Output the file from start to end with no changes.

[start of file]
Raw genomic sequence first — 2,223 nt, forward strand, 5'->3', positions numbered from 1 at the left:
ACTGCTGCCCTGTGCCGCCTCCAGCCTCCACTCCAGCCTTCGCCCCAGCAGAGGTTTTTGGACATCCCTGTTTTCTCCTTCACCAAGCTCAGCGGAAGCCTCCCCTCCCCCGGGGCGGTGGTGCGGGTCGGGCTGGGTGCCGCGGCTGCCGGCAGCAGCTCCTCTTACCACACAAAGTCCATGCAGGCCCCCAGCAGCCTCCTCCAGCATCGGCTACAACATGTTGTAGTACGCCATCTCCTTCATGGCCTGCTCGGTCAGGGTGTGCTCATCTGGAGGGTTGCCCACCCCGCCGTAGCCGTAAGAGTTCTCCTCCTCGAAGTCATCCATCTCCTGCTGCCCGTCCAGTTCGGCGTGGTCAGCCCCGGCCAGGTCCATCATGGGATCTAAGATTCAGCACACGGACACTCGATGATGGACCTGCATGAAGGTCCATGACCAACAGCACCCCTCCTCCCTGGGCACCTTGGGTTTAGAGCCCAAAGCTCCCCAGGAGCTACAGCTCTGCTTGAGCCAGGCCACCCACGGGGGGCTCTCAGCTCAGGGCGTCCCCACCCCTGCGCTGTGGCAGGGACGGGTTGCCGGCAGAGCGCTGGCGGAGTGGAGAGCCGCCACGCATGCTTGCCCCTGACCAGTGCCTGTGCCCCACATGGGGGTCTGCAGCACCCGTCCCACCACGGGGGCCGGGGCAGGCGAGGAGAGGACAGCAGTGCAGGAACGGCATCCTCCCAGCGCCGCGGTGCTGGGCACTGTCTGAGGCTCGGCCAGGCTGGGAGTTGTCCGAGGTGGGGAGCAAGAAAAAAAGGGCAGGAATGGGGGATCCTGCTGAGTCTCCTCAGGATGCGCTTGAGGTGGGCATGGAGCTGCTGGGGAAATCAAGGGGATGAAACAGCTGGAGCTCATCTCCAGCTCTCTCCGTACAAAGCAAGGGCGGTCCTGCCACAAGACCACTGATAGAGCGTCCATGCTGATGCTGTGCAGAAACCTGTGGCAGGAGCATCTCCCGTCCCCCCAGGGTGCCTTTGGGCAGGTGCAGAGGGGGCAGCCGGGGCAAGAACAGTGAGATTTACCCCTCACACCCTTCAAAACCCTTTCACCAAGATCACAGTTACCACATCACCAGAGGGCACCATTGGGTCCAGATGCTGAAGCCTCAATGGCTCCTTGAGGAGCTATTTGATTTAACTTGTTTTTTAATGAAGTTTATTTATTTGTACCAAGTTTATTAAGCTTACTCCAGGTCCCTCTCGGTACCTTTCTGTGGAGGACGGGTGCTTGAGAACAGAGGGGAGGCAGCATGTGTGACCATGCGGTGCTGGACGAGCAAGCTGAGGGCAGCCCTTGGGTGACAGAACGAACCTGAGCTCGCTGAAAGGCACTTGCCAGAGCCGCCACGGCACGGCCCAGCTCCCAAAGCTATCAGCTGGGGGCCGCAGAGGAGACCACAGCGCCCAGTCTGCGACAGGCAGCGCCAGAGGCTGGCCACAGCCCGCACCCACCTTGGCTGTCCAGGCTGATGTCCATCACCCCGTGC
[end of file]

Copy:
Raw genomic sequence first — 2,223 nt, forward strand, 5'->3', positions numbered from 1 at the left:
ACTGCTGCCCTGTGCCGCCTCCAGCCTCCACTCCAGCCTTCGCCCCAGCAGAGGTTTTTGGACATCCCTGTTTTCTCCTTCACCAAGCTCAGCGGAAGCCTCCCCTCCCCCGGGGCGGTGGTGCGGGTCGGGCTGGGTGCCGCGGCTGCCGGCAGCAGCTCCTCTTACCACACAAAGTCCATGCAGGCCCCCAGCAGCCTCCTCCAGCATCGGCTACAACATGTTGTAGTACGCCATCTCCTTCATGGCCTGCTCGGTCAGGGTGTGCTCATCTGGAGGGTTGCCCACCCCGCCGTAGCCGTAAGAGTTCTCCTCCTCGAAGTCATCCATCTCCTGCTGCCCGTCCAGTTCGGCGTGGTCAGCCCCGGCCAGGTCCATCATGGGATCTAAGATTCAGCACACGGACACTCGATGATGGACCTGCATGAAGGTCCATGACCAACAGCACCCCTCCTCCCTGGGCACCTTGGGTTTAGAGCCCAAAGCTCCCCAGGAGCTACAGCTCTGCTTGAGCCAGGCCACCCACGGGGGGCTCTCAGCTCAGGGCGTCCCCACCCCTGCGCTGTGGCAGGGACGGGTTGCCGGCAGAGCGCTGGCGGAGTGGAGAGCCGCCACGCATGCTTGCCCCTGACCAGTGCCTGTGCCCCACATGGGGGTCTGCAGCACCCGTCCCACCACGGGGGCCGGGGCAGGCGAGGAGAGGACAGCAGTGCAGGAACGGCATCCTCCCAGCGCCGCGGTGCTGGGCACTGTCTGAGGCTCGGCCAGGCTGGGAGTTGTCCGAGGTGGGGAGCAAGAAAAAAAGGGCAGGAATGGGGGATCCTGCTGAGTCTCCTCAGGATGCGCTTGAGGTGGGCATGGAGCTGCTGGGGAAATCAAGGGGATGAAACAGCTGGAGCTCATCTCCAGCTCTCTCCGTACAAAGCAAGGGCGGTCCTGCCACAAGACCACTGATAGAGCGTCCATGCTGATGCTGTGCAGAAACCTGTGGCAGGAGCATCTCCCGTCCCCCCAGGGTGCCTTTGGGCAGGTGCAGAGGGGGCAGCCGGGGCAAGAACAGTGAGATTTACCCCTCACACCCTTCAAAACCCTTTCACCAAGATCACAGTTACCACATCACCAGAGGGCACCATTGGGTCCAGATGCTGAAGCCTCAATGGCTCCTTGAGGAGCTATTTGATTTAACTTGTTTTTTAATGAAGTTTATTTATTTGTACCAAGTTTATTAAGCTTACTCCAGGTCCCTCTCGGTACCTTTCTGTGGAGGACGGGTGCTTGAGAACAGAGGGGAGGCAGCATGTGTGACCATGCGGTGCTGGACGAGCAAGCTGAGGGCAGCCCTTGGGTGACAGAACGAACCTGAGCTCGCTGAAAGGCACTTGCCAGAGCCGCCACGGCACGGCCCAGCTCCCAAAGCTATCAGCTGGGGGCCGCAGAGGAGACCACAGCGCCCAGTCTGCGACAGGCAGCGCCAGAGGCTGGCCACAGCCCGCACCCACCTTGGCTGTCCAGGCTGATGTCCATCACCCCGTGC